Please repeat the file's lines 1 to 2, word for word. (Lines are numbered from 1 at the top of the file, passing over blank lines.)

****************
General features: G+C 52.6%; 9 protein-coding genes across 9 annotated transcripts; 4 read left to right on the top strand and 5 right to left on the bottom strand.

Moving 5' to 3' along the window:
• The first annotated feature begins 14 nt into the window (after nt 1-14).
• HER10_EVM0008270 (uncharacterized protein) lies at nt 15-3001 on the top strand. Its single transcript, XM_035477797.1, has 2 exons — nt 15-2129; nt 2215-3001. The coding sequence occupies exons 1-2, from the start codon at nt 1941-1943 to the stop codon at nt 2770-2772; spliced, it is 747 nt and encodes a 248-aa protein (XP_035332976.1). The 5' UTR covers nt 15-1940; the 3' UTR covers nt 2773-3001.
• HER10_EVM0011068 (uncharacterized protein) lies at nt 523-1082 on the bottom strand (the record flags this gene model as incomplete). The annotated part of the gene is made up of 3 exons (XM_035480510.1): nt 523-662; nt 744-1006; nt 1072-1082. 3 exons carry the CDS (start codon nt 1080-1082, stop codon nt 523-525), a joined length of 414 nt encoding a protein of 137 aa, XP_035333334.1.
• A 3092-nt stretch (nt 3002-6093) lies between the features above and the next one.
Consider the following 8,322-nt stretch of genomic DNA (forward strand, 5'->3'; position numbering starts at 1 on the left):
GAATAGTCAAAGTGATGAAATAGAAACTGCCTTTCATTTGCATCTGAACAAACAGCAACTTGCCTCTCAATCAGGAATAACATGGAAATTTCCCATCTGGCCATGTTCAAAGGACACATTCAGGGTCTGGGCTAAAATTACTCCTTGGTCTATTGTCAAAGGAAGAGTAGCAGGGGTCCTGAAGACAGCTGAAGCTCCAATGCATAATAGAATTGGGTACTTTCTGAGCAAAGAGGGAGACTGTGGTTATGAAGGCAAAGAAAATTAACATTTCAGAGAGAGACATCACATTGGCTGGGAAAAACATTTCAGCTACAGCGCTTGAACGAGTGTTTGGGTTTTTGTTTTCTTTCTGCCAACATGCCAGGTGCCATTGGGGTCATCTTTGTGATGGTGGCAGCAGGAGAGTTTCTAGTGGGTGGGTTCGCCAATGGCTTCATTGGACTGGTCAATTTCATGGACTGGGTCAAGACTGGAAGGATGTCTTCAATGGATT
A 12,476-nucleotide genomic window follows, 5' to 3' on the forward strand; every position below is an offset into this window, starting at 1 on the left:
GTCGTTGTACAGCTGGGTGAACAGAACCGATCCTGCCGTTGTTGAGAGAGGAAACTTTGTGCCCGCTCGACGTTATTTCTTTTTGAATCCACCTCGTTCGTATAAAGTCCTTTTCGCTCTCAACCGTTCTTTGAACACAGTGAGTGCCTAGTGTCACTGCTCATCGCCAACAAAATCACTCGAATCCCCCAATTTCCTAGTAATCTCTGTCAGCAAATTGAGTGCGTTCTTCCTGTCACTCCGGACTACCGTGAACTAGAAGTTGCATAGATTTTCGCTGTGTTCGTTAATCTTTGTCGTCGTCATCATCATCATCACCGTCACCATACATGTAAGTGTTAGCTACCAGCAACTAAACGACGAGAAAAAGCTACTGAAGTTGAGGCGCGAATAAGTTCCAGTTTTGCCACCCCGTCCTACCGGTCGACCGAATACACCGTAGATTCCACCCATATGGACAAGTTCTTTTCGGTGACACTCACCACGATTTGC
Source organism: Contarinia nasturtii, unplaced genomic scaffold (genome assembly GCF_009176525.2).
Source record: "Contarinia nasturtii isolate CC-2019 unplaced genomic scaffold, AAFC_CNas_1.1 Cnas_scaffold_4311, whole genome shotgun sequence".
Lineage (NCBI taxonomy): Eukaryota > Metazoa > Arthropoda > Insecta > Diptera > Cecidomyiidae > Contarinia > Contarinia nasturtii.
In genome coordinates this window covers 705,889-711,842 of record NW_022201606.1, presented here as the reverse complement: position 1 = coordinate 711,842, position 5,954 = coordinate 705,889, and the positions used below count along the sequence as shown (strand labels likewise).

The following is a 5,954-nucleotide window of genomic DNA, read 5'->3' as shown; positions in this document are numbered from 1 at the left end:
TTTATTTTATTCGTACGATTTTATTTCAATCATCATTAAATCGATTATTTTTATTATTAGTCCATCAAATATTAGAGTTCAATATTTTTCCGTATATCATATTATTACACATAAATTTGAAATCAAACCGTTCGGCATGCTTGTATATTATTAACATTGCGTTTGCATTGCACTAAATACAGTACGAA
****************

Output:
General features: G+C 52.6%; 9 protein-coding genes across 9 annotated transcripts; 4 read left to right on the top strand and 5 right to left on the bottom strand.

Moving 5' to 3' along the window: